NAYPYITAW, Myanmar—Tourists like Petter Sørli visit the capital of what was once Burma to seek what isn’t there.
“Have you seen the 20-lane highway?” said the 28-year-old Norwegian computer-systems expert, visiting with his brother. “We’ve seen the 18-lane one” on which, they were delighted to find, there were no vehicles. “But I heard there’s an even bigger one with absolutely no traffic.”
There is, indeed, a 20-lane thoroughfare outside Naypyitaw’s parliament complex. On a recent day, the street was occupied by no one other than a worker in a wide-brimmed hat repainting a curb.
The Sørli brothers wanted to witness the capital’s eerie emptiness, and they found it everywhere. There were few other visitors at the massive Buddhist pagoda, Mr. Sørli said, and none in the city’s touted gem museum, where “the lights were turned on as we went around.”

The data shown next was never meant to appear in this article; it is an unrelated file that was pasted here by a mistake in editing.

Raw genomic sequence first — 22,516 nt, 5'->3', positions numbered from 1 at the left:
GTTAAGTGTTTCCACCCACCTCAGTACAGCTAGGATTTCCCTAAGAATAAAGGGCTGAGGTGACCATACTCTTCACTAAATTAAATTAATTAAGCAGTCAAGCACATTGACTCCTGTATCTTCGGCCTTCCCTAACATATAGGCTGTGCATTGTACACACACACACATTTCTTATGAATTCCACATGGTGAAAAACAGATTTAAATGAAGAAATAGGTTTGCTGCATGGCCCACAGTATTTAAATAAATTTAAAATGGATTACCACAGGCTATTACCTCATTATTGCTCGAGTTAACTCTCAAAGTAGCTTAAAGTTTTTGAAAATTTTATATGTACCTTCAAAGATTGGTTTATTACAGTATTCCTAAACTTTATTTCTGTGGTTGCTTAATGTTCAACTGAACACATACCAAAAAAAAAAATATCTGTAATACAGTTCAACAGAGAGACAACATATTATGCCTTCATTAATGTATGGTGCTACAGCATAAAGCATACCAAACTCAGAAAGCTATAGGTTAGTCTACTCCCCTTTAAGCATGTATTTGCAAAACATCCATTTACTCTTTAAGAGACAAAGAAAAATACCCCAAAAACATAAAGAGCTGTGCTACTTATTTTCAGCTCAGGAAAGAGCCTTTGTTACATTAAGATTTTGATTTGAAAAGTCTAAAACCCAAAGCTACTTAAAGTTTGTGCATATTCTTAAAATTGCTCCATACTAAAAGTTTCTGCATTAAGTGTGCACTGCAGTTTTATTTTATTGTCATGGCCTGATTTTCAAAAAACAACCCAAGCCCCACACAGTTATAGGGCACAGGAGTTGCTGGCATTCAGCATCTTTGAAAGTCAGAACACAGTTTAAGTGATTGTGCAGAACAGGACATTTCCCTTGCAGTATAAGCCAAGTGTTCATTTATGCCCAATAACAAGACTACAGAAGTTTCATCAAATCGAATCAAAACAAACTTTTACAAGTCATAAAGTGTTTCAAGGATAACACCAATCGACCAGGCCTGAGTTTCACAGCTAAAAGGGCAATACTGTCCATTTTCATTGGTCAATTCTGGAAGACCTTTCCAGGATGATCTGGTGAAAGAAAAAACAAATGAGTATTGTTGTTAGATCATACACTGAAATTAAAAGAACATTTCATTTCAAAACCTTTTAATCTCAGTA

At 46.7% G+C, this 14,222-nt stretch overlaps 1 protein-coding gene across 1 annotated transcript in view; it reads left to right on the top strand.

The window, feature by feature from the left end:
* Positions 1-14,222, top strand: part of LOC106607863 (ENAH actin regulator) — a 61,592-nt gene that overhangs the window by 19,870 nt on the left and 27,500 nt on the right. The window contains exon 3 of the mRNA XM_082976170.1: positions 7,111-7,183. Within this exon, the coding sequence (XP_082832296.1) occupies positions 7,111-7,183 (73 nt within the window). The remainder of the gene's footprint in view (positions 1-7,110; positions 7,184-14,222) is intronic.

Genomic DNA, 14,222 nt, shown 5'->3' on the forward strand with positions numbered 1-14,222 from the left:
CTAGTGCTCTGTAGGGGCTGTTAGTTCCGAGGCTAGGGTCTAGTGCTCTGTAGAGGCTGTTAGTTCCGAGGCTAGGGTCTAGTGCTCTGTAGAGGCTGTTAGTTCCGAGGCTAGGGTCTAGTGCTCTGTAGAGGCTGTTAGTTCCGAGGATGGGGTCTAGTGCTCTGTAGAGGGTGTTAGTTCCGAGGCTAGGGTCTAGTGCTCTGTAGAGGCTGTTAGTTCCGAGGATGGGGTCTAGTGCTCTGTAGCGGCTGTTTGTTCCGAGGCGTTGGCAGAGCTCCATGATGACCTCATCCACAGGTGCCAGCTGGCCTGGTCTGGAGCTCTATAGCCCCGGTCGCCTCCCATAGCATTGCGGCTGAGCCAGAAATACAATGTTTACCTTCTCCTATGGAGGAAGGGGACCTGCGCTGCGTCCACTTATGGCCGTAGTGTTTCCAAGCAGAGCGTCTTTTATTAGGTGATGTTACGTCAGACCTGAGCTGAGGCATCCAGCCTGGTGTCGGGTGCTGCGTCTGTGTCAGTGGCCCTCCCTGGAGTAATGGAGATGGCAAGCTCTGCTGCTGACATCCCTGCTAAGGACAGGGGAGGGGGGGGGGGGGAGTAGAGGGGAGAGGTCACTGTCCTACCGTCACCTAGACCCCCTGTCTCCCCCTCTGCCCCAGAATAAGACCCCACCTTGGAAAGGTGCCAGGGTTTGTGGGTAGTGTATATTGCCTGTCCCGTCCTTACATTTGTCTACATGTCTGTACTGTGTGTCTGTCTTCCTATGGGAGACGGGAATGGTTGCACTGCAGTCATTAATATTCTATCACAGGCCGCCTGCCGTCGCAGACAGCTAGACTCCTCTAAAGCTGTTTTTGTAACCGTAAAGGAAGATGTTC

Naypyitaw (pronounced nay-pee-doh) is the city left behind, a testament to Myanmar’s bumpy road toward reintegrating with the world under a new government. It inherited the old military regime’s barren capital and must now figure out what to do with it.
Since the nation began opening to the world five years ago, visitors have streamed to places like Yangon and Mandalay, cities steeped in culture with their historic temples and busy markets. Those sites have gained new attention since the democratically elected government of Nobel Peace Prize winner Aung San Suu Kyi’s party took over this year.